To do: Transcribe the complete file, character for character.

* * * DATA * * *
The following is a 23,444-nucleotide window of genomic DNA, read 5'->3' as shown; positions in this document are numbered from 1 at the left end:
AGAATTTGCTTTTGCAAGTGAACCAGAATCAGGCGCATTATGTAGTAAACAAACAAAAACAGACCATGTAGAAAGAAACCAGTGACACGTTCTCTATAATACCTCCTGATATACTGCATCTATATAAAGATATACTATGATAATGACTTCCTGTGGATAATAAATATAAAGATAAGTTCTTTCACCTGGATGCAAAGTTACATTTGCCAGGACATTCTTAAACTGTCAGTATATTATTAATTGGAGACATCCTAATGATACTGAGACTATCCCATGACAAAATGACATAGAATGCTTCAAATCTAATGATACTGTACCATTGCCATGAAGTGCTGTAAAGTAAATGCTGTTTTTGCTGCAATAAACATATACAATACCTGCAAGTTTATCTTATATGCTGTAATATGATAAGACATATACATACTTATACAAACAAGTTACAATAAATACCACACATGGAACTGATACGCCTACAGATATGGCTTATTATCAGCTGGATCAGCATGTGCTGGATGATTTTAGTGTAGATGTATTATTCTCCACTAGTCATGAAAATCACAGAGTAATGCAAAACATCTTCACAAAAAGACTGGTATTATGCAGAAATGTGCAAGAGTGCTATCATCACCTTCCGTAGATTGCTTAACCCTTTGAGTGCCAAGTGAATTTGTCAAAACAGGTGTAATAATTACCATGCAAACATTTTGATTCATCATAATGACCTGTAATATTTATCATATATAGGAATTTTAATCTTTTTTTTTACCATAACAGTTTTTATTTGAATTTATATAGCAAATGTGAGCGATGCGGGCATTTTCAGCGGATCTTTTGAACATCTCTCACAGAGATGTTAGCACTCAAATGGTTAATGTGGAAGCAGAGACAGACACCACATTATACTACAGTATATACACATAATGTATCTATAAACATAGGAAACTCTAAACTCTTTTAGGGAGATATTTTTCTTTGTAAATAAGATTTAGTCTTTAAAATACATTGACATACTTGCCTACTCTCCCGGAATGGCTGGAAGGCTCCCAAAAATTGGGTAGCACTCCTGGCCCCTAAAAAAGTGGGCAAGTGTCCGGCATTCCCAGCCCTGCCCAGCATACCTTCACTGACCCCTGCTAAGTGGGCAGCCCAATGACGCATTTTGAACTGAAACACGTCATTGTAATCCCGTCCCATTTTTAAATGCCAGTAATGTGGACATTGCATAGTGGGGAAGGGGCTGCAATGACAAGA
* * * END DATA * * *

The following is a 23,444-nucleotide window of genomic DNA, read 5'->3' as shown; positions in this document are numbered from 1 at the left end:
AGAATTTGCTTTTGCAAGTGAACCAGAATCAGGCGCATTATGTAGTAAACAAACAAAAACAGACCATGTAGAAAGAAACCAGTGACACGTTCTCTATAATACCTCCTGATATACTGCATCTATATAAAGATATACTATGATAATGACTTCCTGTGGATAATAAATATAAAGATAAGTTCTTTCACCTGGATGCAAAGTTACATTTGCCAGGACATTCTTAAACTGTCAGTATATTATTAATTGGAGACATCCTAATGATACTGAGACTATCCCATGACAAAATGACATAGAATGCTTCAAATCTAATGATACTGTACCATTGCCATGAAGTGCTGTAAAGTAAATGCTGTTTTTGCTGCAATAAACATATACAATACCTGCAAGTTTATCTTATATGCTGTAATATGATAAGACATATACATACTTATACAAACAAGTTACAATAAATACCACACATGGAACTGATACGCCTACAGATATGGCTTATTATCAGCTGGATCAGCATGTGCTGGATGATTTTAGTGTAGATGTATTATTCTCCACTAGTCATGAAAATCACAGAGTAATGCAAAACATCTTCACAAAAAGACTGGTATTATGCAGAAATGTGCAAGAGTGCTATCATCACCTTCCGTAGATTGCTTAACCCTTTGAGTGCCAAGTGAATTTGTCAAAACAGGTGTAATAATTACCATGCAAACATTTTGATTCATCATAATGACCTGTAATATTTATCATATATAGGAATTTTAATCTTTTTTTTTACCATAACAGTTTTTATTTGAATTTATATAGCAAATGTGAGCGATGCGGGCATTTTCAGCGGATCTTTTGAACATCTCTCACAGAGATGTTAGCACTCAAATGGTTAATGTGGAAGCAGAGACAGACACCACATTATACTACAGTATATACACATAATGTATCTATAAACATAGGAAACTCTAAACTCTTTTAGGGAGATATTTTTCTTTGTAAATAAGATTTAGTCTTTAAAATACATTGACATACTTGCCTACTCTCCCGGAATGGCTGGAAGGCTCCCAAAAATTGGGTAGCACTCCTGGCCCCTAAAAAAGTGGGCAAGTGTCCGGCATTCCCAGCCCTGCCCAGCATACCTTCACTGACCCCTGCTAAGTGGGCAGCCCAATGACGCATTTTGAACTGAAACACGTCATTGTAATCCCGTCCCATTTTTAAATGCCAGTAATGTGGACATTGCATAGTGGGGAAGGGGCTGCAATGACAAGA